Elegant white swirls beam overhead as you enter the room. Look up, to a high ceiling with chandeliers and elaborate décor. Bottles of delectable wine adorn one corner, and the sweetest cakes and pastries sit beautifully on their carousel by the counter.
It is like finding yourself in modern-day France. But no – this is Candy’s Café.
First opened in 2003, Candy’s Café has managed and thrived to become a local favourite in Cagayan de Oro. This of course is no less thanks to its owner, Chef Candy L. Lu; who mastered her culinary and pastry arts at the Le Cordon Bleu in London. Chef Candy created the business mainly out of passion and rigor for food that will infuse new flavours to the city. “I built this restaurant out of passion and hobby. ‘Yun yung intention over the business. It’s the passion side of me. I wanted to show to the people of Cagayan de Oro the healthy way of eating good food.”
Such good food is found all over the Candy’s Café menu; most of which are of European origin. You may find there that the restaurant offers exquisite dishes much like the Osso Bucco of Italian origin, or the Ratatouille, which hails from the Provence region of France.
Such dishes may have come from different parts of Europe, but Chef Candy’s cooking technique has always been one and the same: French. The French technique of cooking is more long-cut – essentially, no shortcuts. To put it into perspective, one good example of a classic French food is the onion soup.“To make an onion soup, a very good one, normally it takes a whole day of boiling it. Yes, that’s how it is. It is not like, for example, the Chinese way of cooking wherein you mix all the ingredientsaltogether – and then just stir-fry,” shares Chef Candy. She adds, “If I serve steak – the steak, that is so easy to do; but the sauce (to accompany it) will take a long, long time to do it. You need to do the reduction stage. Then you do the stock. Then you reduce it with the wine.”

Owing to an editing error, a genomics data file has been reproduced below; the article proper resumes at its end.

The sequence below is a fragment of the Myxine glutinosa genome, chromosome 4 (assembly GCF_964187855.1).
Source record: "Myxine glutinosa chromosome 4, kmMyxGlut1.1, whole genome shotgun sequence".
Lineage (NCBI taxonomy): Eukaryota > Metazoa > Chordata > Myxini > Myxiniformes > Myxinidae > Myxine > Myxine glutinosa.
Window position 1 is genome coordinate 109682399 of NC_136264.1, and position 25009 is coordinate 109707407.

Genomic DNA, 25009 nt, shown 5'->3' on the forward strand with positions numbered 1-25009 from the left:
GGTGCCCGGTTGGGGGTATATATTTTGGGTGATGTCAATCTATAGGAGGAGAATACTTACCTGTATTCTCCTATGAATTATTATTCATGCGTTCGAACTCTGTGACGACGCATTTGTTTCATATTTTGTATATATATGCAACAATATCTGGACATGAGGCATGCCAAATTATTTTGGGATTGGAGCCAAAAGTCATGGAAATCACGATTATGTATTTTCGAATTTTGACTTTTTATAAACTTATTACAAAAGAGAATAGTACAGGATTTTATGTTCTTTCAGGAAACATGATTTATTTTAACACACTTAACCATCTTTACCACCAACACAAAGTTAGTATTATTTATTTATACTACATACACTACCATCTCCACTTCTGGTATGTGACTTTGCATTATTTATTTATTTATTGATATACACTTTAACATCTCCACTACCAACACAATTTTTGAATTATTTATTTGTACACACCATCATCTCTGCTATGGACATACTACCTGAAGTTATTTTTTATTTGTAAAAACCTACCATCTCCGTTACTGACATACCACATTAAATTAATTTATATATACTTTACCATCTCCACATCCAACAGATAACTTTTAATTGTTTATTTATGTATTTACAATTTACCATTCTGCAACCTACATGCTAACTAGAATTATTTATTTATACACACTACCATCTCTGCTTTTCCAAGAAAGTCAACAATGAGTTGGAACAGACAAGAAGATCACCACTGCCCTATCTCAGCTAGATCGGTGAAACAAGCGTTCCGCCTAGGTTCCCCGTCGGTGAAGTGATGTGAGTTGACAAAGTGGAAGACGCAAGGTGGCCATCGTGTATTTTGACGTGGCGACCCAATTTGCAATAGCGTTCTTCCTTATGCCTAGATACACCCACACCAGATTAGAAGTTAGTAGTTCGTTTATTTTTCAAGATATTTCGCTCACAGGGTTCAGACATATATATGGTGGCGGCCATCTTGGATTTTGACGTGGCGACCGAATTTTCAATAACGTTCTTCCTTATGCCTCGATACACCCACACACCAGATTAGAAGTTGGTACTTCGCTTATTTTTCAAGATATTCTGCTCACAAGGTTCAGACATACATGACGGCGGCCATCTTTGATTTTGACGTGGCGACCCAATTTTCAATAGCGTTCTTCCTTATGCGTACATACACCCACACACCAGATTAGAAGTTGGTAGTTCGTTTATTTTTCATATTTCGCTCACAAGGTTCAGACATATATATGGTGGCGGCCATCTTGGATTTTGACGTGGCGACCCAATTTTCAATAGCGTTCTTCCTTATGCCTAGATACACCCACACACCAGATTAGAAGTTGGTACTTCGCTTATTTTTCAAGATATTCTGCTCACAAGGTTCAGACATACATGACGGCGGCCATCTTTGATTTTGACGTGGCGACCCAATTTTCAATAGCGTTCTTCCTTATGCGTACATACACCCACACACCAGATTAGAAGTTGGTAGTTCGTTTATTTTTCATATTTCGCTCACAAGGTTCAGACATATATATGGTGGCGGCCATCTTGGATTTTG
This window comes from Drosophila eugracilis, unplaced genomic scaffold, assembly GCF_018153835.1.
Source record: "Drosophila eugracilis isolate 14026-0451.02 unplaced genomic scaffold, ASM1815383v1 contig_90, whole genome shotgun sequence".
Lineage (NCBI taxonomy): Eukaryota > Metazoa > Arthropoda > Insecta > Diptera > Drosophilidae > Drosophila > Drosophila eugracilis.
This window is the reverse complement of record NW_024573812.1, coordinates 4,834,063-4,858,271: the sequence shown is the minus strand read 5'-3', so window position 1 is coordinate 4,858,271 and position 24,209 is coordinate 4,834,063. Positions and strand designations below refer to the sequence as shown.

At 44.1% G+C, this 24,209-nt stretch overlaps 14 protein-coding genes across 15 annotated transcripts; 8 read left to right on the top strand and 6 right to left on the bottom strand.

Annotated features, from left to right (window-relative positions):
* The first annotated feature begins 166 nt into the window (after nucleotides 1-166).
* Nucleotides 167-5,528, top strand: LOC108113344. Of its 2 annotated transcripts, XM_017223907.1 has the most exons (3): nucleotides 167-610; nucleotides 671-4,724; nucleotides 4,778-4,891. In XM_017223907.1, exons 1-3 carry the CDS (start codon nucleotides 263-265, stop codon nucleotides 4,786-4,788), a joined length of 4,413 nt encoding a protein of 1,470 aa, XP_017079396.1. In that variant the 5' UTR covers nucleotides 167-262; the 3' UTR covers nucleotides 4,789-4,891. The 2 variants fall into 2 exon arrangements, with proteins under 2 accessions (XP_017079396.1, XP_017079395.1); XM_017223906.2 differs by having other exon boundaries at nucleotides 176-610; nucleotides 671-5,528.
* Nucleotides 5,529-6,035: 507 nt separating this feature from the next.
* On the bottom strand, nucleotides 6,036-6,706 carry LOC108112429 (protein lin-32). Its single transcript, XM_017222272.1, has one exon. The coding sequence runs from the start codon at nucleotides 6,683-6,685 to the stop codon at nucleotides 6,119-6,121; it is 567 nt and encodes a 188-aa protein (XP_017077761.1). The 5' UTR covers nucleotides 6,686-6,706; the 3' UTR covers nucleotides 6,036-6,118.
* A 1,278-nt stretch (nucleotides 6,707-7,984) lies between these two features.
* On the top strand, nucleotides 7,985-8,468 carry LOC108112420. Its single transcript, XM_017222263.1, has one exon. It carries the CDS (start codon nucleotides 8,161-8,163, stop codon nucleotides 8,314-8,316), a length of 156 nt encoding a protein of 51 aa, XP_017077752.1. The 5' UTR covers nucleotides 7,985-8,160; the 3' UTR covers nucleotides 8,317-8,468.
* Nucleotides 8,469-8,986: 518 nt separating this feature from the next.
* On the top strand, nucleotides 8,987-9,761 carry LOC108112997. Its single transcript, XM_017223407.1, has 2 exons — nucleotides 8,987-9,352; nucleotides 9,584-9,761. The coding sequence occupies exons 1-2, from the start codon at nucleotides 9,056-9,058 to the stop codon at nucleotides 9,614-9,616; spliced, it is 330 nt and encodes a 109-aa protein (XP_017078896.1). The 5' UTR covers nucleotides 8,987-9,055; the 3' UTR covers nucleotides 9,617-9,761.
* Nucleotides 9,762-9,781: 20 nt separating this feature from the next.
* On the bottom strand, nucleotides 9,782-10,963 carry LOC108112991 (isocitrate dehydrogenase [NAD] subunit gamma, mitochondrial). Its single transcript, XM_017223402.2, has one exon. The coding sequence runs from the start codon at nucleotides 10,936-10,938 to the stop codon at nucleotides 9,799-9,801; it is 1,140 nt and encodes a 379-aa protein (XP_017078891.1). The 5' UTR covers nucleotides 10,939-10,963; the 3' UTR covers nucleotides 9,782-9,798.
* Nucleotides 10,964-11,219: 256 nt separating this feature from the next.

In sum,Candy’s Café dishes are simply not prepared in a mere steps one, two then three – it is steps one through ten to produce the delicious dishes we have been experiencing.
But infusing new (and often unfamiliar) flavours to the city also meant facing challenges. If you happen to find yourself in the Cagayan de Oro that was almost 13 years ago, it was but a simpler city. During the early days of the restaurant, Chef Candy’s technique of cooking found a bit of difficulty being welcomed by the city’s residents; as much as it was also quite a challenge to set aside the Filipino habit of having condiments (e.g. catsup, soy sauce) with the food. Because to truly appreciate the French technique of cooking – one must delve deep into the layers of flavour in each dish, discover the harmony of its ingredients and savouring every bite. “With French technique of cooking, when you eat you have to taste the meat. And the sauce, because the sauce you spent a lot of time doing it.”Condiments, therefore, are no longer necessary.
To her memory, Chef Candy recalls it took about three and a half years for Candy’s Café to finally penetrate the Cagayan de Oro market, to let the locals understand and be educated of the kind of food she creates.
“They didn’t understand (at first). But even though we had a hard time, and (as I said) I opened the restaurant out of passion – I never surrendered,” and Candy’s Café still stands beautifully up to the day.
Now located at the Ground Floor of the Ayala Centrio Mall, Candy’s Café continues to delight customers with food made only of top-notch ingredients (as the restaurant outsources all the way from Europe for some), and a dining experience that amazes with the interiors of modern French architecture. Their menu continually evolves, now with an award-winning piece – the Spinach Pizza, to cater an ever-flourishing market. With its new location, the changing times, and a growing set of clientele (from all over the Philippines, even the world!), Candy’s Café is poised to be Cagayan de Oro’s most regal restaurant.